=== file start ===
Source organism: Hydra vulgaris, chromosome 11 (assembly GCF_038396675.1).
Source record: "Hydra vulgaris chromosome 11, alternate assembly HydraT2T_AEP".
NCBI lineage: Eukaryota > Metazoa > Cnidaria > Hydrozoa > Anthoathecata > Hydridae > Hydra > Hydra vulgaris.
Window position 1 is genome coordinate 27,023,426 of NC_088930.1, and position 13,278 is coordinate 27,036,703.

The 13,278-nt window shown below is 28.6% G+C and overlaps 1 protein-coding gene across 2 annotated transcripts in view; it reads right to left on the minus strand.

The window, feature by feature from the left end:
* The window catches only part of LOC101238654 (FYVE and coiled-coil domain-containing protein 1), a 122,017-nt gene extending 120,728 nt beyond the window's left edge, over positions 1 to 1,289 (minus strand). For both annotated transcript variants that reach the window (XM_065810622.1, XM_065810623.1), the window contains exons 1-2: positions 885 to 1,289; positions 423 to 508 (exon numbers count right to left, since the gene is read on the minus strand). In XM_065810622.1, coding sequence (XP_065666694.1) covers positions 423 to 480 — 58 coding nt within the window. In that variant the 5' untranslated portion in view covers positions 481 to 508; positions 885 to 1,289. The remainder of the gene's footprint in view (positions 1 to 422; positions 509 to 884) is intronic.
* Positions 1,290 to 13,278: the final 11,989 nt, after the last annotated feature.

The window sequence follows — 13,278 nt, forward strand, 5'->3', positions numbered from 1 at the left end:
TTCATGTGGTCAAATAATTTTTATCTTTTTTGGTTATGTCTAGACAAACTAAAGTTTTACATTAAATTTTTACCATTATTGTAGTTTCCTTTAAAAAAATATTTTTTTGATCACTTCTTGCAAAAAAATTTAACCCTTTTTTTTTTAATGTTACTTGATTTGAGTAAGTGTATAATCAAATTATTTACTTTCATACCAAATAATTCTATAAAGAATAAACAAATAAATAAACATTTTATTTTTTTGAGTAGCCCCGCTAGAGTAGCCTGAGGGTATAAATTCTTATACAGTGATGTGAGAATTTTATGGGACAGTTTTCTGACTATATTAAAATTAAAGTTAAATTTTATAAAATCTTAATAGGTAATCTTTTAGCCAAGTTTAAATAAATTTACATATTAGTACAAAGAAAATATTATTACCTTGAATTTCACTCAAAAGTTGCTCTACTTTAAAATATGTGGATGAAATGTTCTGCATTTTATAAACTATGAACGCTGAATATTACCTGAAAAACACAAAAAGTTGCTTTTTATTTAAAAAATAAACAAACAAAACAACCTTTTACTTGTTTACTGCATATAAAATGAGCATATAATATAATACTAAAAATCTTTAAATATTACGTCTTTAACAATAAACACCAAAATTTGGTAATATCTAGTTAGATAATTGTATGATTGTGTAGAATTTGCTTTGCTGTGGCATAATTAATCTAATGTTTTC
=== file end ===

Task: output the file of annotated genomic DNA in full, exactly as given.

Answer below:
Source organism: Hydra vulgaris, chromosome 11 (assembly GCF_038396675.1).
Source record: "Hydra vulgaris chromosome 11, alternate assembly HydraT2T_AEP".
NCBI lineage: Eukaryota > Metazoa > Cnidaria > Hydrozoa > Anthoathecata > Hydridae > Hydra > Hydra vulgaris.
Window position 1 is genome coordinate 27,023,426 of NC_088930.1, and position 13,278 is coordinate 27,036,703.

The 13,278-nt window shown below is 28.6% G+C and overlaps 1 protein-coding gene across 2 annotated transcripts in view; it reads right to left on the minus strand.

The window, feature by feature from the left end:
* The window catches only part of LOC101238654 (FYVE and coiled-coil domain-containing protein 1), a 122,017-nt gene extending 120,728 nt beyond the window's left edge, over positions 1 to 1,289 (minus strand). For both annotated transcript variants that reach the window (XM_065810622.1, XM_065810623.1), the window contains exons 1-2: positions 885 to 1,289; positions 423 to 508 (exon numbers count right to left, since the gene is read on the minus strand). In XM_065810622.1, coding sequence (XP_065666694.1) covers positions 423 to 480 — 58 coding nt within the window. In that variant the 5' untranslated portion in view covers positions 481 to 508; positions 885 to 1,289. The remainder of the gene's footprint in view (positions 1 to 422; positions 509 to 884) is intronic.
* Positions 1,290 to 13,278: the final 11,989 nt, after the last annotated feature.

The window sequence follows — 13,278 nt, forward strand, 5'->3', positions numbered from 1 at the left end:
TTCATGTGGTCAAATAATTTTTATCTTTTTTGGTTATGTCTAGACAAACTAAAGTTTTACATTAAATTTTTACCATTATTGTAGTTTCCTTTAAAAAAATATTTTTTTGATCACTTCTTGCAAAAAAATTTAACCCTTTTTTTTTTAATGTTACTTGATTTGAGTAAGTGTATAATCAAATTATTTACTTTCATACCAAATAATTCTATAAAGAATAAACAAATAAATAAACATTTTATTTTTTTGAGTAGCCCCGCTAGAGTAGCCTGAGGGTATAAATTCTTATACAGTGATGTGAGAATTTTATGGGACAGTTTTCTGACTATATTAAAATTAAAGTTAAATTTTATAAAATCTTAATAGGTAATCTTTTAGCCAAGTTTAAATAAATTTACATATTAGTACAAAGAAAATATTATTACCTTGAATTTCACTCAAAAGTTGCTCTACTTTAAAATATGTGGATGAAATGTTCTGCATTTTATAAACTATGAACGCTGAATATTACCTGAAAAACACAAAAAGTTGCTTTTTATTTAAAAAATAAACAAACAAAACAACCTTTTACTTGTTTACTGCATATAAAATGAGCATATAATATAATACTAAAAATCTTTAAATATTACGTCTTTAACAATAAACACCAAAATTTGGTAATATCTAGTTAGATAATTGTATGATTGTGTAGAATTTGCTTTGCTGTGGCATAATTAATCTAATGTTTTC